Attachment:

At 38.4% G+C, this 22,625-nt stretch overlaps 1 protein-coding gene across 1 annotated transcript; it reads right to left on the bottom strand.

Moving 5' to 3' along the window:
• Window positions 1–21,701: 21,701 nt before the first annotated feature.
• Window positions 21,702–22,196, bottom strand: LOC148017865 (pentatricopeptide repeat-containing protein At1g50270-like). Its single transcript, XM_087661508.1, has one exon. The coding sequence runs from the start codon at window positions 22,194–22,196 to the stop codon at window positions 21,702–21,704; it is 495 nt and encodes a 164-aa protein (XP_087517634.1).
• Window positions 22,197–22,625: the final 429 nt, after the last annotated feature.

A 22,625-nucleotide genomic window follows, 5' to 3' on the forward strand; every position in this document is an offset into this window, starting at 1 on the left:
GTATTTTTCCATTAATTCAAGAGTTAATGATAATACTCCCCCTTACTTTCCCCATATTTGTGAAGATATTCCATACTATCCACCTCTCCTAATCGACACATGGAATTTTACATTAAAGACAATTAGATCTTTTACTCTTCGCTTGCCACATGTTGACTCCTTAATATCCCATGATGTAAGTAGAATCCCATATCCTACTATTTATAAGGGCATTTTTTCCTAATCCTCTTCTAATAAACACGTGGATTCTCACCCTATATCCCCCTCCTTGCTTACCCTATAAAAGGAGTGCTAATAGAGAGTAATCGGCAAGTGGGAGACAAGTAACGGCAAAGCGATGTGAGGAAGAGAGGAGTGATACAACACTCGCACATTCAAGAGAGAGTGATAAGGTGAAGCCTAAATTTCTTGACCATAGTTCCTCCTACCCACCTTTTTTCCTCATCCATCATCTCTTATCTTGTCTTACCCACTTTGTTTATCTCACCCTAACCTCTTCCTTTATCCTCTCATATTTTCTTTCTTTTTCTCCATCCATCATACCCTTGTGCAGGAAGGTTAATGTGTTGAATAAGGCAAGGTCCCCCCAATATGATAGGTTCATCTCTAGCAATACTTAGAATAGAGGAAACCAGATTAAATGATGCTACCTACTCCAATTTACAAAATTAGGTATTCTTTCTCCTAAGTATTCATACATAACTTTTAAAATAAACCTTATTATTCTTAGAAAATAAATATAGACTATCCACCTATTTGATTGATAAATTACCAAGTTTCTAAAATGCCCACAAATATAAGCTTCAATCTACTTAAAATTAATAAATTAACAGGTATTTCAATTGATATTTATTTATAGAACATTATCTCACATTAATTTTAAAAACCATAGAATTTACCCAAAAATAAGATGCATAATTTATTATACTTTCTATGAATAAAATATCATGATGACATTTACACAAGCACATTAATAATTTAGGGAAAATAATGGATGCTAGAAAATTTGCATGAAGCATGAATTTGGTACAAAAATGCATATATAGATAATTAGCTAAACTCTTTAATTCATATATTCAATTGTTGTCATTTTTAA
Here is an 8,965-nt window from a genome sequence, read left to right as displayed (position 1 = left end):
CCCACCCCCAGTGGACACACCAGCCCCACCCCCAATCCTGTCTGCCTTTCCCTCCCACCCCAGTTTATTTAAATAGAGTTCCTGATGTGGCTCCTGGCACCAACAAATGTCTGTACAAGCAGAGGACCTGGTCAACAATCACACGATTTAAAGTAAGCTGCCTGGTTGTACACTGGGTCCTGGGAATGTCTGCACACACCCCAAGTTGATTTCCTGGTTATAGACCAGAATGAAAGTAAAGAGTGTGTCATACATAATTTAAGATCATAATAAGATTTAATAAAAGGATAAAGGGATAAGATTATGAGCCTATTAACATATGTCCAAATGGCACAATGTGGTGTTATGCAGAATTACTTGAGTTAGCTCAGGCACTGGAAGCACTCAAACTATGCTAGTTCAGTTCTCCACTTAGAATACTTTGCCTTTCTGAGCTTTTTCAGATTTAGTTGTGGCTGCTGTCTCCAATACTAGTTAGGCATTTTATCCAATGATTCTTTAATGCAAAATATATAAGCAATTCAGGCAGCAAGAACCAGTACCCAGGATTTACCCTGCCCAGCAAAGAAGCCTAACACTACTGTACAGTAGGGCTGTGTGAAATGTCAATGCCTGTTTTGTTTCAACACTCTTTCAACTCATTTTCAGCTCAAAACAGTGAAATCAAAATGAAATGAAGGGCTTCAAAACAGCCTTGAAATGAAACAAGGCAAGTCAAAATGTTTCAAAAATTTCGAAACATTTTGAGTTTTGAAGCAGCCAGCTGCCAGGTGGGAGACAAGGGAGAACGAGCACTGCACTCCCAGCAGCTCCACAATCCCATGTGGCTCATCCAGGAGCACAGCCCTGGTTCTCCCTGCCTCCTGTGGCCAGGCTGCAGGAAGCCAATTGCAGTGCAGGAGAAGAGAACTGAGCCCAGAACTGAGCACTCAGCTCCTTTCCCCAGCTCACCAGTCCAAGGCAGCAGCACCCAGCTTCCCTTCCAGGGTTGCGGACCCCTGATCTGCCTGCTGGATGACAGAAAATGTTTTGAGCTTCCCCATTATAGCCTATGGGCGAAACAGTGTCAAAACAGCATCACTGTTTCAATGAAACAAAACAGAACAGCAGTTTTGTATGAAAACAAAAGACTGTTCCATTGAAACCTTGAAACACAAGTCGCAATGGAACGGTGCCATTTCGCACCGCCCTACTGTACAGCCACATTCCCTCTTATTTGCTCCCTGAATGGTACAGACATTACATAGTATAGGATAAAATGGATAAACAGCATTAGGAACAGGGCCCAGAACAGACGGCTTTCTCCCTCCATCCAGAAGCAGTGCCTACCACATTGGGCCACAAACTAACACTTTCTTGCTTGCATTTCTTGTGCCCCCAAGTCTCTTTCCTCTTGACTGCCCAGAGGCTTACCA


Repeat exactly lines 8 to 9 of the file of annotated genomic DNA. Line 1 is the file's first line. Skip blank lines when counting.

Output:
Here is an 8,965-nt window from a genome sequence, read left to right as displayed (position 1 = left end):
CCCACCCCCAGTGGACACACCAGCCCCACCCCCAATCCTGTCTGCCTTTCCCTCCCACCCCAGTTTATTTAAATAGAGTTCCTGATGTGGCTCCTGGCACCAACAAATGTCTGTACAAGCAGAGGACCTGGTCAACAATCACACGATTTAAAGTAAGCTGCCTGGTTGTACACTGGGTCCTGGGAATGTCTGCACACACCCCAAGTTGATTTCCTGGTTATAGACCAGAATGAAAGTAAAGAGTGTGTCATACATAATTTAAGATCATAATAAGATTTAATAAAAGGATAAAGGGATAAGATTATGAGCCTATTAACATATGTCCAAATGGCACAATGTGGTGTTATGCAGAATTACTTGAGTTAGCTCAGGCACTGGAAGCACTCAAACTATGCTAGTTCAGTTCTCCACTTAGAATACTTTGCCTTTCTGAGCTTTTTCAGATTTAGTTGTGGCTGCTGTCTCCAATACTAGTTAGGCATTTTATCCAATGATTCTTTAATGCAAAATATATAAGCAATTCAGGCAGCAAGAACCAGTACCCAGGATTTACCCTGCCCAGCAAAGAAGCCTAACACTACTGTACAGTAGGGCTGTGTGAAATGTCAATGCCTGTTTTGTTTCAACACTCTTTCAACTCATTTTCAGCTCAAAACAGTGAAATCAAAATGAAATGAAGGGCTTCAAAACAGCCTTGAAATGAAACAAGGCAAGTCAAAATGTTTCAAAAATTTCGAAACATTTTGAGTTTTGAAGCAGCCAGCTGCCAGGTGGGAGACAAGGGAGAACGAGCACTGCACTCCCAGCAGCTCCACAATCCCATGTGGCTCATCCAGGAGCACAGCCCTGGTTCTCCCTGCCTCCTGTGGCCAGGCTGCAGGAAGCCAATTGCAGTGCAGGAGAAGAGAACTGAGCCCAGAACTGAGCACTCAGCTCCTTTCCCCAGCTCACCAGTCCAAGGCAGCAGCACCCAGCTTCCCTTCCAGGGTTGCGGACCCCTGATCTGCCTGCTGGATGACAGAAAATGTTTTGAGCTTCCCCATTATAGCCTATGGGCGAAACAGTGTCAAAACAGCATCACTGTTTCAATGAAACAAAACAGAACAGCAGTTTTGTATGAAAACAAAAGACTGTTCCATTGAAACCTTGAAACACAAGTCGCAATGGAACGGTGCCATTTCGCACCGCCCTACTGTACAGCCACATTCCCTCTTATTTGCTCCCTGAATGGTACAGACATTACATAGTATAGGATAAAATGGATAAACAGCATTAGGAACAGGGCCCAGAACAGACGGCTTTCTCCCTCCATCCAGAAGCAGTGCCTACCACATTGGGCCACAAACTAACACTTTCTTGCTTGCATTTCTTGTGCCCCCAAGTCTCTTTCCTCTTGACTGCCCAGAGGCTTACCA